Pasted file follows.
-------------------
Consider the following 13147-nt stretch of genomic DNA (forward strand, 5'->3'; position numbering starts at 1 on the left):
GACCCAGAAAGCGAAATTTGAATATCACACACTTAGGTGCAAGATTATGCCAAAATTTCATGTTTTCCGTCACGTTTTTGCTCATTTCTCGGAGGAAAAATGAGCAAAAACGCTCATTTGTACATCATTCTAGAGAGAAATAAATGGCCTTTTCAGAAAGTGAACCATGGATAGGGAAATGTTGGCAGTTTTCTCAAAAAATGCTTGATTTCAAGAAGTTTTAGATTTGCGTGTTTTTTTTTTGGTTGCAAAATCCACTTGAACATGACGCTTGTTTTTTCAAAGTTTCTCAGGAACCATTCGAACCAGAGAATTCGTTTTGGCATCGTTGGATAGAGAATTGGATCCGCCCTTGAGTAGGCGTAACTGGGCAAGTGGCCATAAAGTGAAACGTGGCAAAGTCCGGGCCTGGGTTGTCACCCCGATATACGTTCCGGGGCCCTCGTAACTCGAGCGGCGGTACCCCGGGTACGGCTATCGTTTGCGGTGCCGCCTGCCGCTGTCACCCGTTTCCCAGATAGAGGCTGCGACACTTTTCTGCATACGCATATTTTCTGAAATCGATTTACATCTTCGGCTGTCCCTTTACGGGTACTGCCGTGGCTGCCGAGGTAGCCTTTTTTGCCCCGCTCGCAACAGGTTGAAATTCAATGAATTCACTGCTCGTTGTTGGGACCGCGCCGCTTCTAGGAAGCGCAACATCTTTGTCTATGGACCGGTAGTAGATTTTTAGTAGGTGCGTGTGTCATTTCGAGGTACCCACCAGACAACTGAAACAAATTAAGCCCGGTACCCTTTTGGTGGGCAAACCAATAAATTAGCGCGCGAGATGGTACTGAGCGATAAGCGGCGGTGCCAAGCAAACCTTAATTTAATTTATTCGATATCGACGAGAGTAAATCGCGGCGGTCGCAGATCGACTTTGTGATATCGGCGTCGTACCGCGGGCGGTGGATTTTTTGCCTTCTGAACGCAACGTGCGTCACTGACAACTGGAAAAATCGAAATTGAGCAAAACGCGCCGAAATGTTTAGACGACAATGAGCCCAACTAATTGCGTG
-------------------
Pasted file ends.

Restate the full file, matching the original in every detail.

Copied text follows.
Consider the following 13147-nt stretch of genomic DNA (forward strand, 5'->3'; position numbering starts at 1 on the left):
GACCCAGAAAGCGAAATTTGAATATCACACACTTAGGTGCAAGATTATGCCAAAATTTCATGTTTTCCGTCACGTTTTTGCTCATTTCTCGGAGGAAAAATGAGCAAAAACGCTCATTTGTACATCATTCTAGAGAGAAATAAATGGCCTTTTCAGAAAGTGAACCATGGATAGGGAAATGTTGGCAGTTTTCTCAAAAAATGCTTGATTTCAAGAAGTTTTAGATTTGCGTGTTTTTTTTTTGGTTGCAAAATCCACTTGAACATGACGCTTGTTTTTTCAAAGTTTCTCAGGAACCATTCGAACCAGAGAATTCGTTTTGGCATCGTTGGATAGAGAATTGGATCCGCCCTTGAGTAGGCGTAACTGGGCAAGTGGCCATAAAGTGAAACGTGGCAAAGTCCGGGCCTGGGTTGTCACCCCGATATACGTTCCGGGGCCCTCGTAACTCGAGCGGCGGTACCCCGGGTACGGCTATCGTTTGCGGTGCCGCCTGCCGCTGTCACCCGTTTCCCAGATAGAGGCTGCGACACTTTTCTGCATACGCATATTTTCTGAAATCGATTTACATCTTCGGCTGTCCCTTTACGGGTACTGCCGTGGCTGCCGAGGTAGCCTTTTTTGCCCCGCTCGCAACAGGTTGAAATTCAATGAATTCACTGCTCGTTGTTGGGACCGCGCCGCTTCTAGGAAGCGCAACATCTTTGTCTATGGACCGGTAGTAGATTTTTAGTAGGTGCGTGTGTCATTTCGAGGTACCCACCAGACAACTGAAACAAATTAAGCCCGGTACCCTTTTGGTGGGCAAACCAATAAATTAGCGCGCGAGATGGTACTGAGCGATAAGCGGCGGTGCCAAGCAAACCTTAATTTAATTTATTCGATATCGACGAGAGTAAATCGCGGCGGTCGCAGATCGACTTTGTGATATCGGCGTCGTACCGCGGGCGGTGGATTTTTTGCCTTCTGAACGCAACGTGCGTCACTGACAACTGGAAAAATCGAAATTGAGCAAAACGCGCCGAAATGTTTAGACGACAATGAGCCCAACTAATTGCGTG